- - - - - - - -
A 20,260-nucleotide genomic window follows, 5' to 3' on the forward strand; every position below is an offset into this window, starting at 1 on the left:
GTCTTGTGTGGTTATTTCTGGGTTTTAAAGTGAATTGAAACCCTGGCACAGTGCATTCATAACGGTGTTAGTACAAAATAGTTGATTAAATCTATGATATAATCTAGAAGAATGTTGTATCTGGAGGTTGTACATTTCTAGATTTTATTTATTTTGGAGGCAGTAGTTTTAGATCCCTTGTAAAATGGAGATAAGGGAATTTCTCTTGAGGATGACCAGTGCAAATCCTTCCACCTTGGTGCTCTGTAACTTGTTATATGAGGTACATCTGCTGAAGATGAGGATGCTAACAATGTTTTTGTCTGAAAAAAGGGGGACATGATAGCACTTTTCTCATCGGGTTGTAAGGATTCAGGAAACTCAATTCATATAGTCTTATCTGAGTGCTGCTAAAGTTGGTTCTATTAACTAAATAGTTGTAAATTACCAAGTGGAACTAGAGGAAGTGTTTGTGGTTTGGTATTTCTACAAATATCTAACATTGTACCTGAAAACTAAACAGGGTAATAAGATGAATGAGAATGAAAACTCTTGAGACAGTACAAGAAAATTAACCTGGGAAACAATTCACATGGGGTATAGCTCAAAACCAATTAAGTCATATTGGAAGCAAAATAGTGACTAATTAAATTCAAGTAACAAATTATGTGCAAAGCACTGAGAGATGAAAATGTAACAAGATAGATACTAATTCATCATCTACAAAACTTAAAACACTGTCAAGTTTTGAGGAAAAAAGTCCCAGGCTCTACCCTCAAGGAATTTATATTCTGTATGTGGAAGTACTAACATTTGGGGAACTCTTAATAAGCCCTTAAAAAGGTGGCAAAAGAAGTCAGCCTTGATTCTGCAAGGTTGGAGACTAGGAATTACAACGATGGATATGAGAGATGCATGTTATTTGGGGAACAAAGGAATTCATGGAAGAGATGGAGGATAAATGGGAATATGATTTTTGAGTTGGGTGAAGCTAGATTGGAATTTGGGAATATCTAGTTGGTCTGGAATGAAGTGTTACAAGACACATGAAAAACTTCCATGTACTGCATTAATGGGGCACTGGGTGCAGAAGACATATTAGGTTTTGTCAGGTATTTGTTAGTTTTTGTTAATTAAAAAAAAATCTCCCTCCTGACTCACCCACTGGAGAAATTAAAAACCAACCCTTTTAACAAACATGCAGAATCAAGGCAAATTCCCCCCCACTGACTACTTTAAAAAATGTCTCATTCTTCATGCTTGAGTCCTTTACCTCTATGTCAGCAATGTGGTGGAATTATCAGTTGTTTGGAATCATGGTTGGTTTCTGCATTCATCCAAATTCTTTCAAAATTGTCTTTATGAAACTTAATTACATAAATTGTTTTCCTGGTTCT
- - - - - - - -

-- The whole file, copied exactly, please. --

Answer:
A 20,260-nucleotide genomic window follows, 5' to 3' on the forward strand; every position below is an offset into this window, starting at 1 on the left:
GTCTTGTGTGGTTATTTCTGGGTTTTAAAGTGAATTGAAACCCTGGCACAGTGCATTCATAACGGTGTTAGTACAAAATAGTTGATTAAATCTATGATATAATCTAGAAGAATGTTGTATCTGGAGGTTGTACATTTCTAGATTTTATTTATTTTGGAGGCAGTAGTTTTAGATCCCTTGTAAAATGGAGATAAGGGAATTTCTCTTGAGGATGACCAGTGCAAATCCTTCCACCTTGGTGCTCTGTAACTTGTTATATGAGGTACATCTGCTGAAGATGAGGATGCTAACAATGTTTTTGTCTGAAAAAAGGGGGACATGATAGCACTTTTCTCATCGGGTTGTAAGGATTCAGGAAACTCAATTCATATAGTCTTATCTGAGTGCTGCTAAAGTTGGTTCTATTAACTAAATAGTTGTAAATTACCAAGTGGAACTAGAGGAAGTGTTTGTGGTTTGGTATTTCTACAAATATCTAACATTGTACCTGAAAACTAAACAGGGTAATAAGATGAATGAGAATGAAAACTCTTGAGACAGTACAAGAAAATTAACCTGGGAAACAATTCACATGGGGTATAGCTCAAAACCAATTAAGTCATATTGGAAGCAAAATAGTGACTAATTAAATTCAAGTAACAAATTATGTGCAAAGCACTGAGAGATGAAAATGTAACAAGATAGATACTAATTCATCATCTACAAAACTTAAAACACTGTCAAGTTTTGAGGAAAAAAGTCCCAGGCTCTACCCTCAAGGAATTTATATTCTGTATGTGGAAGTACTAACATTTGGGGAACTCTTAATAAGCCCTTAAAAAGGTGGCAAAAGAAGTCAGCCTTGATTCTGCAAGGTTGGAGACTAGGAATTACAACGATGGATATGAGAGATGCATGTTATTTGGGGAACAAAGGAATTCATGGAAGAGATGGAGGATAAATGGGAATATGATTTTTGAGTTGGGTGAAGCTAGATTGGAATTTGGGAATATCTAGTTGGTCTGGAATGAAGTGTTACAAGACACATGAAAAACTTCCATGTACTGCATTAATGGGGCACTGGGTGCAGAAGACATATTAGGTTTTGTCAGGTATTTGTTAGTTTTTGTTAATTAAAAAAAAATCTCCCTCCTGACTCACCCACTGGAGAAATTAAAAACCAACCCTTTTAACAAACATGCAGAATCAAGGCAAATTCCCCCCCACTGACTACTTTAAAAAATGTCTCATTCTTCATGCTTGAGTCCTTTACCTCTATGTCAGCAATGTGGTGGAATTATCAGTTGTTTGGAATCATGGTTGGTTTCTGCATTCATCCAAATTCTTTCAAAATTGTCTTTATGAAACTTAATTACATAAATTGTTTTCCTGGTTCT